Qatar Airways Sues Airbus In London Court As A350 Dispute Escalates

Qatar Airways has stepped up a dispute with Airbus over its A350 aircraft by launching a legal case against the European plane maker in the High Court in London.

On December 20, the Gulf airline announced it had launched legal proceedings in the technology and construction division of the London court.

The case centres on Qatar Airways’ complaints that the surface and paint on some A350 aircraft have been damaged and whether this “accelerated surface degradation” is merely a cosmetic issue or something more serious.

“We have sadly failed in all our attempts to reach a constructive solution with Airbus,” said Qatar Airways in a statement, adding it has “been left with no alternative but to seek a rapid resolution of this dispute via the courts.”

Qatar Airways has grounded 21 of its fleet of 53 A350 aircraft because of the issue. “We strongly believe that Airbus must undertake a thorough investigation of this condition to conclusively establish its full root cause,” it said.

In a brief statement, Airbus confirmed it had received a formal legal claim filed by the airline and was now analyzing the claim. “Airbus intends to vigorously defend its position,” it said.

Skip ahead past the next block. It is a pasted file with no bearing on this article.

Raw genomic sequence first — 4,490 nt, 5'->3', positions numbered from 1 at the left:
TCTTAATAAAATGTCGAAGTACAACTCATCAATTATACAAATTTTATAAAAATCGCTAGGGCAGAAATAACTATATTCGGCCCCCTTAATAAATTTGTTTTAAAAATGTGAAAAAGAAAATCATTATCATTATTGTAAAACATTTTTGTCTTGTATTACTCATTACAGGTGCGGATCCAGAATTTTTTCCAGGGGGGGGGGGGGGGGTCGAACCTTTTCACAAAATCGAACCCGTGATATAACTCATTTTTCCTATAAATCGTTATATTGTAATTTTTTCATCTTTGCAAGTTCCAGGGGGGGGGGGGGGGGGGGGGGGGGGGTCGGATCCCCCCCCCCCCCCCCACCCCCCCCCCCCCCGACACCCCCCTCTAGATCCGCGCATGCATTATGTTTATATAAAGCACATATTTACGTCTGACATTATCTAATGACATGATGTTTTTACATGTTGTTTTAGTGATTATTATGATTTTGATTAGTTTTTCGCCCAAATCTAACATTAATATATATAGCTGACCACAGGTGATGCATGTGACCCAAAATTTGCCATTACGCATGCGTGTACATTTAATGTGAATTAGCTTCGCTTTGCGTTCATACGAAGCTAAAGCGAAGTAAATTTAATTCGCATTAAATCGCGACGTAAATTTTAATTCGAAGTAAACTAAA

The dispute between the two sides first emerged in May and the relationship has been steadily getting worse since then. In June, Qatar Airways halted further deliveries of new A350 aircraft and in late November its chief executive Akbar Al-Baker ruled out buying any freighter aircraft from Airbus. Baker recently told the Hong Kong-based South China Morning Post that Airbus had “destroyed” its business relationship with the carrier.

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Airbus has defended its position and has been preparing for a legal battle. On December 9, it said it was seeking an independent legal assessment on how to resolve the dispute. In a statement it said it had “thoroughly assessed” the surface paint issue and the European Aviation Safety Agency (EASA) had confirmed there was no airworthiness impact for the A350 fleet. “The attempt by this customer to misrepresent this specific topic as an airworthiness issue represents a threat to the international protocols on safety matters,” it said.

Reuters has reported that several other airlines – including Air France, Cathay Pacific, Etihad, Finnair and Lufthansa – have raised concerns over surface flaws since the A350 entered service and that in at some cases damage extended below the paint to a layer of lightning protection. Delta Airlines DAL is also reported to have found problems.

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